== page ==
Give them a large enclosure
Gerbils in an enclosure that’s too small are likely to become stressed, which can ultimately lower their immune system and shorten their lives. It also reduces a gerbil’s quality of life while they’re alive.
Gerbils should have a minimum of 620 square inches of floor space on one level. Additional levels can be enriching for some gerbils, but they do not add to the total unbroken floor space.
We recommend a basic 40-gallon breeder tank for most gerbils since this gives plenty of room for burrowing and fitting in a large wheel.
Feed them the proper diet
Gerbils are omnivores, which means they need a mix of vegetable food sources and animal protein. You can meet your gerbil’s dietary needs by feeding them a combination of lab blocks (pellets) and a varied seed mix.
Here are some of our favorite food choices for gerbils:
- Supreme Petfoods Science Selective Gerbil
- Oxbow Essentials Adult Rat
- Higgins Sunburst Gourmet Food Mix for Hamsters and Gerbils
- Robin’s Pellet-Free Gerbil Mix
Make sure they get exercise and enrichment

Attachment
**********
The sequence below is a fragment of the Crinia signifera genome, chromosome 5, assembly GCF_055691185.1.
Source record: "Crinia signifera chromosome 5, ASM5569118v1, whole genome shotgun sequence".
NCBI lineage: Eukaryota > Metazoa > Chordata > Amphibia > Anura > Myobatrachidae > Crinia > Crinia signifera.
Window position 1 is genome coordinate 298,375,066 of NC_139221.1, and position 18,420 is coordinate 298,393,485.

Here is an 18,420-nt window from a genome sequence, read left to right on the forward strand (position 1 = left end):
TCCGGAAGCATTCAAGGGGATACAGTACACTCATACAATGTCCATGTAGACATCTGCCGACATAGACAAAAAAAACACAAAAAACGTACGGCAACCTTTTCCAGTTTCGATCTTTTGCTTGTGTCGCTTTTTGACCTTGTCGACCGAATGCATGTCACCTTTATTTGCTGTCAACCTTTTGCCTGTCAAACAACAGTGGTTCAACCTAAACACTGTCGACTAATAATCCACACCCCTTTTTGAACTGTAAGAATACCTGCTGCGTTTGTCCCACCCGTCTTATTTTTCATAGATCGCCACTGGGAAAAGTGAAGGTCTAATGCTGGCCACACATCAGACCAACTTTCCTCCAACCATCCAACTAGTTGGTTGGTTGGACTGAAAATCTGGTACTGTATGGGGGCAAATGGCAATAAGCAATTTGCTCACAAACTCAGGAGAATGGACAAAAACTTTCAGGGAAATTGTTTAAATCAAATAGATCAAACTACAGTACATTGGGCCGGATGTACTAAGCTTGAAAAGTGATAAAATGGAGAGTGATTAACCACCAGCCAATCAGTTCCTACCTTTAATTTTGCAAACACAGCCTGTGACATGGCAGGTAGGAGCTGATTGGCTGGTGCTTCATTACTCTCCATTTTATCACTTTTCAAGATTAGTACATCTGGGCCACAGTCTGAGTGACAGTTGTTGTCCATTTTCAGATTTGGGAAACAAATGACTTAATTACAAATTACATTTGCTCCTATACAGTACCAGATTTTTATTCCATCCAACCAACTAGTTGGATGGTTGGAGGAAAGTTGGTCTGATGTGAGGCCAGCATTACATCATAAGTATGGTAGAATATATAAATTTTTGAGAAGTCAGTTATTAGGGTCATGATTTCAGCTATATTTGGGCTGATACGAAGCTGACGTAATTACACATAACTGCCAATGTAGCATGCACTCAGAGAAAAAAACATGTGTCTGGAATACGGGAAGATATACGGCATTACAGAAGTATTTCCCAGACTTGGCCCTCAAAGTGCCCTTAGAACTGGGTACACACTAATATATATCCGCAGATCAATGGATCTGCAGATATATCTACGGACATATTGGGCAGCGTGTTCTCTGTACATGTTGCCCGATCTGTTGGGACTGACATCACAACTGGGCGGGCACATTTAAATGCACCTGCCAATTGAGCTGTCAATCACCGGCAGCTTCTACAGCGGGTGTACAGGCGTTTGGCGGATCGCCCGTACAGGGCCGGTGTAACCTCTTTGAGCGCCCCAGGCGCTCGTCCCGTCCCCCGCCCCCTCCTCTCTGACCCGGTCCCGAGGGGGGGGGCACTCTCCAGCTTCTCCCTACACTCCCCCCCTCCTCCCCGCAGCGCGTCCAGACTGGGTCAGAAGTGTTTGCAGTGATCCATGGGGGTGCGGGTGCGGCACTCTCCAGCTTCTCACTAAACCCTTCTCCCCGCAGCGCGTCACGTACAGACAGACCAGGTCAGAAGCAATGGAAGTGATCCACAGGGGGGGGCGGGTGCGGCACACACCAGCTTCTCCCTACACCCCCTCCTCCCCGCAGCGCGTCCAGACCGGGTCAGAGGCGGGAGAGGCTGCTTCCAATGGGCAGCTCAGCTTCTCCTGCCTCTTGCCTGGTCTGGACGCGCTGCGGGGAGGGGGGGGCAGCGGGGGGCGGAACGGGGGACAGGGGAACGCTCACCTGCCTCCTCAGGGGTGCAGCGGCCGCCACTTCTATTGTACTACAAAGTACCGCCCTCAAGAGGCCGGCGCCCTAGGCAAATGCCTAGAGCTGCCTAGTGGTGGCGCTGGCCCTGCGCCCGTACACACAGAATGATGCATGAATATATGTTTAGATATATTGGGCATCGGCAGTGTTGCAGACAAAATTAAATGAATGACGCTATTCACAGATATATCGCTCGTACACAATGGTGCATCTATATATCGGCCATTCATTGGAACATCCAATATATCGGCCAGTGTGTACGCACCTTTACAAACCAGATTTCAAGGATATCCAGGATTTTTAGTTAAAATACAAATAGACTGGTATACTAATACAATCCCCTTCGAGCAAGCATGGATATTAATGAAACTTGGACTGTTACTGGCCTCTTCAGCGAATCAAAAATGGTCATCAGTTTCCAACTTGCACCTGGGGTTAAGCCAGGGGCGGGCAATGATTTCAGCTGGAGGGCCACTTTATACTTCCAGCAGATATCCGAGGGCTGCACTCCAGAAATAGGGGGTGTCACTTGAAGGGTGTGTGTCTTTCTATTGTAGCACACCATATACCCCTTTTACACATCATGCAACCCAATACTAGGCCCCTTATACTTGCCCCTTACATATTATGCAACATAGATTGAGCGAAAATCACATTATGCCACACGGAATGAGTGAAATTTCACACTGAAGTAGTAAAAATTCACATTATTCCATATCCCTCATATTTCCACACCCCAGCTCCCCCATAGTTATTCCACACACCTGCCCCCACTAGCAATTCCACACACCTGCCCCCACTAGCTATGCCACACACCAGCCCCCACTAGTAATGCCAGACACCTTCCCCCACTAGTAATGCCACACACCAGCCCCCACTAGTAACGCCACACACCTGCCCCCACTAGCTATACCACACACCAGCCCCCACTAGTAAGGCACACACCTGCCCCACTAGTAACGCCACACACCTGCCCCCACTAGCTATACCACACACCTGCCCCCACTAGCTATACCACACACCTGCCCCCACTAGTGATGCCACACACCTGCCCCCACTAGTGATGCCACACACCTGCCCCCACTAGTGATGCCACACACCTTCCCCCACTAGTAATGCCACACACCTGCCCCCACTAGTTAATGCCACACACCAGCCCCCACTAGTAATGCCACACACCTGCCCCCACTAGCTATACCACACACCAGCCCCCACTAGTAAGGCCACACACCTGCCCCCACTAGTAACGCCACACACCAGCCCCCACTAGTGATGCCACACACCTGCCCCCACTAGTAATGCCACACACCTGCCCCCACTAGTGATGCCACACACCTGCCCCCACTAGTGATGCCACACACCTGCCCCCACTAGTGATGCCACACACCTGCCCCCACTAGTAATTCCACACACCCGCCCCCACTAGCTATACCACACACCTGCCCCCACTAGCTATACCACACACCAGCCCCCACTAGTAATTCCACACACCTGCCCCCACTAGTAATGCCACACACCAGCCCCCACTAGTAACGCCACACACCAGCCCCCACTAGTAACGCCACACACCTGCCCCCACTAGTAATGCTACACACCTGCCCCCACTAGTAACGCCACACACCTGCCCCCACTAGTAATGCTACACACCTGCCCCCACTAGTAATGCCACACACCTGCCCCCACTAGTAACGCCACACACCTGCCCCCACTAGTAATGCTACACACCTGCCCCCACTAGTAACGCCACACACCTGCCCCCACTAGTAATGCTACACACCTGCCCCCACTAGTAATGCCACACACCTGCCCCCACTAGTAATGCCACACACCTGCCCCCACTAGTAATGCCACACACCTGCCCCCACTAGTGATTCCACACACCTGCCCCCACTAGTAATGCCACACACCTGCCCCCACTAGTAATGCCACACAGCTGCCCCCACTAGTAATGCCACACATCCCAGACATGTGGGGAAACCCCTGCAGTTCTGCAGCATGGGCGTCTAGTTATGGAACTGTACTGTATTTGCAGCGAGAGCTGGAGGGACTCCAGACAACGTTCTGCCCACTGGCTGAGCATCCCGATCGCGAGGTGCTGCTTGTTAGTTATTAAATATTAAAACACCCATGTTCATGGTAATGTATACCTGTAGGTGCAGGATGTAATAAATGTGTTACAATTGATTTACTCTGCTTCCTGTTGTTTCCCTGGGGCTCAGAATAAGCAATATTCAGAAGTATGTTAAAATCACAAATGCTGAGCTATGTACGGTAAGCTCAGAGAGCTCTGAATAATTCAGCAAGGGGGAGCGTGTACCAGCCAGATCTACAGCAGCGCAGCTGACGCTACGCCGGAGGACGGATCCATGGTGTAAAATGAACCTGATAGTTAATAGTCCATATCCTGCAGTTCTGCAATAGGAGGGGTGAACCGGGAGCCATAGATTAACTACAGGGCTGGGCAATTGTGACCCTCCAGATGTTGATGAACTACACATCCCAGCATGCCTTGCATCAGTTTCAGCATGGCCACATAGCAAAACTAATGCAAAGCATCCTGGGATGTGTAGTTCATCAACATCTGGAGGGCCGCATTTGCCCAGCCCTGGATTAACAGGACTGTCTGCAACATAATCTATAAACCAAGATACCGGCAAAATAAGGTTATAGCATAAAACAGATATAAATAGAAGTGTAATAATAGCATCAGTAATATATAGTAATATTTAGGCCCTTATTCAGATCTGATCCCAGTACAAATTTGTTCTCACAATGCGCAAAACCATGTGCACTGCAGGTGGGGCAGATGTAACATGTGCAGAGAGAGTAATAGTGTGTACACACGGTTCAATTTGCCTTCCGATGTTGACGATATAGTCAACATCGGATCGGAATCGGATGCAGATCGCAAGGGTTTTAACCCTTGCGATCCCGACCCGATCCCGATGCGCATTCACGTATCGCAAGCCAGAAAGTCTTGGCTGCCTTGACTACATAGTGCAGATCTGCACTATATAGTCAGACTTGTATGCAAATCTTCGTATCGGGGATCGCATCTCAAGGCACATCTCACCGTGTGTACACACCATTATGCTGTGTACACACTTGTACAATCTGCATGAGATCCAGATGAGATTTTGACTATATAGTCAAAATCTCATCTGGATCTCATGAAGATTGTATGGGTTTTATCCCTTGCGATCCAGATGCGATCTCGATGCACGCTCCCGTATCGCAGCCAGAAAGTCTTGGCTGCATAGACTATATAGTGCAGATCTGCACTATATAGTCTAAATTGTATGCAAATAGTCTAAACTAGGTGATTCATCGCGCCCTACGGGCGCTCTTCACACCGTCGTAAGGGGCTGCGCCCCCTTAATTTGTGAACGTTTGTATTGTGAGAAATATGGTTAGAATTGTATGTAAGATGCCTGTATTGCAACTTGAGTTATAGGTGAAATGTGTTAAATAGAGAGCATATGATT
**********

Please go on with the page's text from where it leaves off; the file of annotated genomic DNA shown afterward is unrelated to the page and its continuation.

Gerbils need to expend energy every day to stay happy and healthy, both mentally and physically. This means providing them with a suitable wheel (at least 8 inches but preferably 11 inches), as well as plenty of items to chew on.
Enrichment for gerbils can be as simple as a toilet paper roll filled with Timothy hay or a cardboard cereal box.
Make sure that your gerbils always have something to nest with, something to chew up, and plenty of deep bedding to make their burrows and nest.
Keep them in at least pairs
Gerbils are highly social creatures, and they are known to live longer, happier lives when kept in pairs or small same-sex groups. Gerbils who are solitary can experience stress and as a result, die at a younger age.
If you have an older adult gerbil whose companion has died, try introducing them to a new gerbil. Most often, you will be able to bond the gerbils using the split-cage method of bonding.
Sometimes, however, a single older gerbil won’t be willing to bond with anyone new. In those cases, it’s preferable to keep them solitary over trying to force a relationship with a new gerbil.